Published on: March 29, 2021
Last week we took note of a Financial Times report that Amazon went before the Texas Supreme Court to maintain that it isn't"realistic" to expect it to vet all the products sold on its platform, and should not be responsible if items sold on the site hurt the people who buy them.
According to FT, "The court will determine whether Amazon should be considered liable after a 19-month-old child was left severely injured when she ingested a lithium battery from a remote control sold by a Chinese seller on the platform, which the plaintiffs argued failed to meet industry safety standards. In this case and others, Amazon has argued it is a middleman between the millions of third-party sellers on its site and the consumers who buy products."
Not a lawyer, so my ability to make a legal judgment about responsibility in such cases is severely limited.
But I've long believed - and have stated here - that retailers ought to be responsible for the things they sell.
Amazon's argument seems to be that it is too vast with too many vendors and third-party marketers to be able to held responsible. But that doesn't seem to be entirely fair … if you are going to tout yourself as the "everything store," it follows that you have to embrace the positives and negatives of that position. You can't just pick and choose. (Well, you can try…)
In the end, I'd argue, it actually is good business - and essentially customer-centric - for Amazon is embrace these responsibilities, despite the cost. It inspires confidence. Playing pass-the-buck does not.
Got lots of responses to this story and commentary.
MNB reader Chris Hansen wrote:
Most retailers take a very similar position when products result in injury claims. The supplier vetting process typically includes a review of the supplier’s financial strength, a requirement that the supplier indemnify the retailer for product liability, and a requirement that the supplier maintain adequate product liability insurance naming the retailer as an additional insured on the policy. When product claims arise, the retailer directs the customer to the supplier (in a nice way) keeping pressure on the supplier to resolve the matter. If things turn ugly and the retailer is named in a suit, it has legal protection from the indemnity agreement and financial protection from the supplier’s insurance policy. This risk transfer technique has been effectively used for many years.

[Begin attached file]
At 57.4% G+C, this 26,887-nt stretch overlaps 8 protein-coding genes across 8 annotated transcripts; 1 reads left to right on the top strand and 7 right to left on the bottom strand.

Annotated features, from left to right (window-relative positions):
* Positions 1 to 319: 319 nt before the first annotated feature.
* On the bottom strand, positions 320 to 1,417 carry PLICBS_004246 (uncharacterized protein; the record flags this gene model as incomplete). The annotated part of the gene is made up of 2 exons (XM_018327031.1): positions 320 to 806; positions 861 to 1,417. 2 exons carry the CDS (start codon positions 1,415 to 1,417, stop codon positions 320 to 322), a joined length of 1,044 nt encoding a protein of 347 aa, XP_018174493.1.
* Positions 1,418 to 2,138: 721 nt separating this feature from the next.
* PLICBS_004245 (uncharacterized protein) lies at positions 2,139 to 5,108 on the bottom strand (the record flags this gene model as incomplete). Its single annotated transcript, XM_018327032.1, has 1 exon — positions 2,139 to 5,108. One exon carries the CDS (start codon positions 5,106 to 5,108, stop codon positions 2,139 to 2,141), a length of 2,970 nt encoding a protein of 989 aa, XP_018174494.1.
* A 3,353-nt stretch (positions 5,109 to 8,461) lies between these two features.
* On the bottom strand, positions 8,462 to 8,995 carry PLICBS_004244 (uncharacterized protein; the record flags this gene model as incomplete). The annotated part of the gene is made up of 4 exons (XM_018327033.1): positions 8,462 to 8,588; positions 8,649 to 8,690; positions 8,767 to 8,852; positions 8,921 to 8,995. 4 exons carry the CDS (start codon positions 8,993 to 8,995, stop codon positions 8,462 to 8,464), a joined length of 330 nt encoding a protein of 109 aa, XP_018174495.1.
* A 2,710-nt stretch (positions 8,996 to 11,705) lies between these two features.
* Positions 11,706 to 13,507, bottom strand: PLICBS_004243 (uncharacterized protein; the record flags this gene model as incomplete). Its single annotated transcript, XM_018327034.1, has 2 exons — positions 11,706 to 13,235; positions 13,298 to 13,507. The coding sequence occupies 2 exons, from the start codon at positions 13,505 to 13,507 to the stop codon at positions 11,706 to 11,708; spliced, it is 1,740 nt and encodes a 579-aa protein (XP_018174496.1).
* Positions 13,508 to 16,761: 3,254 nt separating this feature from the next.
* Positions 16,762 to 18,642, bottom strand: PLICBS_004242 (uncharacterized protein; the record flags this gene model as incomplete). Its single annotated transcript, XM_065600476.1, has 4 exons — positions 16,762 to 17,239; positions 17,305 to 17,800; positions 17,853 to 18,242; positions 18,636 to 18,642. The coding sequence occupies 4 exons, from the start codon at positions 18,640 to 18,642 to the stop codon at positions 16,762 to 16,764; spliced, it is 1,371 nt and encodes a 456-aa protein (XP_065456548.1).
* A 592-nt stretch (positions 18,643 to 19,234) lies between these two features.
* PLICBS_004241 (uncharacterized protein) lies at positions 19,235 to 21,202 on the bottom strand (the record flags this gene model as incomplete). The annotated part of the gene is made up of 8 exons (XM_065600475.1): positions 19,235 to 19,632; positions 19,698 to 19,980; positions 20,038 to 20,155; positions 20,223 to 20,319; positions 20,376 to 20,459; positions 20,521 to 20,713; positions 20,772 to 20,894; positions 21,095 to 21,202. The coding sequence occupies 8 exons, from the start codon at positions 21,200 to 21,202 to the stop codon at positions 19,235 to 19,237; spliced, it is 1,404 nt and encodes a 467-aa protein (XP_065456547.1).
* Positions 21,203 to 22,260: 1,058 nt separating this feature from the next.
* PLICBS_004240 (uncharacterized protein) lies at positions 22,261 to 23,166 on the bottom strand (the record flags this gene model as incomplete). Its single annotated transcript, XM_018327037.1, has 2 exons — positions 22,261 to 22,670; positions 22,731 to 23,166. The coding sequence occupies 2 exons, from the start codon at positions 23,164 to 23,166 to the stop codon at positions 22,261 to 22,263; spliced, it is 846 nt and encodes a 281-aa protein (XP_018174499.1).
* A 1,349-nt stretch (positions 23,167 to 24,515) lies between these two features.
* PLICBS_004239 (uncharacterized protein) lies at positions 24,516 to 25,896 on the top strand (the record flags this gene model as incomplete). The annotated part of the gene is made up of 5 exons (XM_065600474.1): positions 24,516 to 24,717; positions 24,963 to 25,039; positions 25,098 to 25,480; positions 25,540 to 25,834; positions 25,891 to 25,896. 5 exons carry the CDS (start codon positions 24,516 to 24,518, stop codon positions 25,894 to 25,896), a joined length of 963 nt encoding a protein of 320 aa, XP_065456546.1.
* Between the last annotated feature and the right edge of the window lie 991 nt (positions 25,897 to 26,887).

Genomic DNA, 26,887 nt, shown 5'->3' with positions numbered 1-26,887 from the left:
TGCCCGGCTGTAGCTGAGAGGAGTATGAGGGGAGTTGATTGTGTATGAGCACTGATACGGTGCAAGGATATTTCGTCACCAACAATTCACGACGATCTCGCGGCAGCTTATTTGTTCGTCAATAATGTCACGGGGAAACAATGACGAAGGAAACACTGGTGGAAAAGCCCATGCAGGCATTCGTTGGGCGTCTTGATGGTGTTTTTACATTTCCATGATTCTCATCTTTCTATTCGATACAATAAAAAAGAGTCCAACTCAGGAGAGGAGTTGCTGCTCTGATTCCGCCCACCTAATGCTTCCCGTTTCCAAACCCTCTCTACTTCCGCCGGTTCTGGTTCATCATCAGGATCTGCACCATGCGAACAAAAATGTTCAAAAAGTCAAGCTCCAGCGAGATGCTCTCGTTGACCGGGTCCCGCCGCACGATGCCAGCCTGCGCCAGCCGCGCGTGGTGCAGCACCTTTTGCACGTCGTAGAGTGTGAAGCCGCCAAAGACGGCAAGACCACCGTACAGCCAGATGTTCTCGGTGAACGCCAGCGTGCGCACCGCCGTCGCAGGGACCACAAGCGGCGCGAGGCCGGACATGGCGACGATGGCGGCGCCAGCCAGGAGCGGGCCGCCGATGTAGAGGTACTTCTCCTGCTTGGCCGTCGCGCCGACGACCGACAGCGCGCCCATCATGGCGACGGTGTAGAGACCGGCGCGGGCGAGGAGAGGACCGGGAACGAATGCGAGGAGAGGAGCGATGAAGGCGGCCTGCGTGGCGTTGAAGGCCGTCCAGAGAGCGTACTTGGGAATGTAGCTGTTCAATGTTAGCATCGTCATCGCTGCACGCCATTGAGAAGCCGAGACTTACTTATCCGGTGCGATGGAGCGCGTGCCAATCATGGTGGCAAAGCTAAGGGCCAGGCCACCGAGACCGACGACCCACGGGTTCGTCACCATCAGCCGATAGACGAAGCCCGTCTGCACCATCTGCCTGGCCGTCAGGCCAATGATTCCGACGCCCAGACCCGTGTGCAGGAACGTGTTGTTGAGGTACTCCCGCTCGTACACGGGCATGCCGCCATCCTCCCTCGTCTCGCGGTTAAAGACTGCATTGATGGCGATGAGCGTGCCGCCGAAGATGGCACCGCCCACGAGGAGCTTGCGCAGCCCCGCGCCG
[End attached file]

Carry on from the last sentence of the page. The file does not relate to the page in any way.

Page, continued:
I suppose the distinction Amazon is making is that they are even more removed from the customer transaction because they are simply a marketplace and not an actual retailer, like a flea market with many vendors under one tent.
Another MNB reader wrote:
If Amazon were to require “hold harmless’ guarantees from their many suppliers one of two things would happen: The sellers would do it thus getting Amazon off the hook or the sellers (many in China) would agree but then not do it putting Amazon on the hook. It is more interesting that Amazon does not have the guarantees. I think that many of the sellers on Amazon are not legal entities and would fold their tents with any problem. Amazon’s position of just offering a platform is similar to a building owner saying he is not responsible that the business conducted in his building is prostitution. That the US does not have standards like most other countries is an open invitation to injuries such as described. The US enforces quality with lawsuits but try suing a foreign supplier.
MNB reader Eric Williams wrote:
As a long time reader I really like your pieces and appreciate your comments about the liability of businesses regarding the products that they sell. I tend to agree with your point that they should; however, this is a slippery slope. If we put this into the context of the world you and I know well, Grocery, should a grocery store be responsible for the lettuce that they sell if it happens to contain listeria and some number of people die. The store did not grow the lettuce, they did not truck it to the warehouse, etc. They took ownership and had an expectation that the grower and packer followed all of the Federal/State requirements. When do you say that businesses should or should not be responsible for the products that they sell?
I don’t know either.
MNB reader Tim McGuire wrote:
While I am sympathetic to the argument that Amazon should be held responsible for quality and safety of products sold on their marketplace, I’m not sure it can be done. If I was an Amazon lawyer, I would argue that Amazon is effectively an online shopping mall landlord, renting (virtual) store space to retail “tenants”. Do we hold Simon Properties or other mall operators liable for the quality and safety of the products sold by retail tenants in their malls? If not, how can Amazon (or any other marketplace operator) be held to a different standard?